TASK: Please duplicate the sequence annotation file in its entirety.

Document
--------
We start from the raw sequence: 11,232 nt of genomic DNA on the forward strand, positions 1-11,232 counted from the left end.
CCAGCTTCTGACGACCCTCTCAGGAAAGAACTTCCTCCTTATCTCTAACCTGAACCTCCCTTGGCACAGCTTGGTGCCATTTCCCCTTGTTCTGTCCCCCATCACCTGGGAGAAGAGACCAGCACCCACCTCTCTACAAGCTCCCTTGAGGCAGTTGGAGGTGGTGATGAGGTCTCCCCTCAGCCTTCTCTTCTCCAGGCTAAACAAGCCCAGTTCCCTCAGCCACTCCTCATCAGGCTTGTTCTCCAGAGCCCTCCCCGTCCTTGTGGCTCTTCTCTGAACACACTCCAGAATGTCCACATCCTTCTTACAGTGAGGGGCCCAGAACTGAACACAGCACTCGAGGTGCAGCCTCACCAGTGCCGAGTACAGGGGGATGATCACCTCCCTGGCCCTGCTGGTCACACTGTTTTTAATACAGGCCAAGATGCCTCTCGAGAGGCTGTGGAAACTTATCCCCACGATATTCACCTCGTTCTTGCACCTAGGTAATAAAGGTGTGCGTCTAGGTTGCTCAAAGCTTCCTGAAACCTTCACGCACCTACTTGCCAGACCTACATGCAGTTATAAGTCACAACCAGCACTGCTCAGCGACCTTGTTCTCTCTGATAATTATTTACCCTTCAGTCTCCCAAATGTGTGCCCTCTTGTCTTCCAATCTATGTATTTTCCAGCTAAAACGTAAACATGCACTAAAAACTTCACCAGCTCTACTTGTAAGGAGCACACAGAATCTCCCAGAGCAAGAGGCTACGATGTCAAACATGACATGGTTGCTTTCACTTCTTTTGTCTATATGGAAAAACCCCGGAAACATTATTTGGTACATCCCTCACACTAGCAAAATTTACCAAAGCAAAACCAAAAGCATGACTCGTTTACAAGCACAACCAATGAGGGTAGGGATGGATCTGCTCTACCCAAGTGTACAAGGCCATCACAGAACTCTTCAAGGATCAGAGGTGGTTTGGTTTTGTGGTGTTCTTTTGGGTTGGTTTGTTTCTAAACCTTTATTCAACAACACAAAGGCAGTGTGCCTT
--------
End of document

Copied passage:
We start from the raw sequence: 11,232 nt of genomic DNA on the forward strand, positions 1-11,232 counted from the left end.
CCAGCTTCTGACGACCCTCTCAGGAAAGAACTTCCTCCTTATCTCTAACCTGAACCTCCCTTGGCACAGCTTGGTGCCATTTCCCCTTGTTCTGTCCCCCATCACCTGGGAGAAGAGACCAGCACCCACCTCTCTACAAGCTCCCTTGAGGCAGTTGGAGGTGGTGATGAGGTCTCCCCTCAGCCTTCTCTTCTCCAGGCTAAACAAGCCCAGTTCCCTCAGCCACTCCTCATCAGGCTTGTTCTCCAGAGCCCTCCCCGTCCTTGTGGCTCTTCTCTGAACACACTCCAGAATGTCCACATCCTTCTTACAGTGAGGGGCCCAGAACTGAACACAGCACTCGAGGTGCAGCCTCACCAGTGCCGAGTACAGGGGGATGATCACCTCCCTGGCCCTGCTGGTCACACTGTTTTTAATACAGGCCAAGATGCCTCTCGAGAGGCTGTGGAAACTTATCCCCACGATATTCACCTCGTTCTTGCACCTAGGTAATAAAGGTGTGCGTCTAGGTTGCTCAAAGCTTCCTGAAACCTTCACGCACCTACTTGCCAGACCTACATGCAGTTATAAGTCACAACCAGCACTGCTCAGCGACCTTGTTCTCTCTGATAATTATTTACCCTTCAGTCTCCCAAATGTGTGCCCTCTTGTCTTCCAATCTATGTATTTTCCAGCTAAAACGTAAACATGCACTAAAAACTTCACCAGCTCTACTTGTAAGGAGCACACAGAATCTCCCAGAGCAAGAGGCTACGATGTCAAACATGACATGGTTGCTTTCACTTCTTTTGTCTATATGGAAAAACCCCGGAAACATTATTTGGTACATCCCTCACACTAGCAAAATTTACCAAAGCAAAACCAAAAGCATGACTCGTTTACAAGCACAACCAATGAGGGTAGGGATGGATCTGCTCTACCCAAGTGTACAAGGCCATCACAGAACTCTTCAAGGATCAGAGGTGGTTTGGTTTTGTGGTGTTCTTTTGGGTTGGTTTGTTTCTAAACCTTTATTCAACAACACAAAGGCAGTGTGCCTT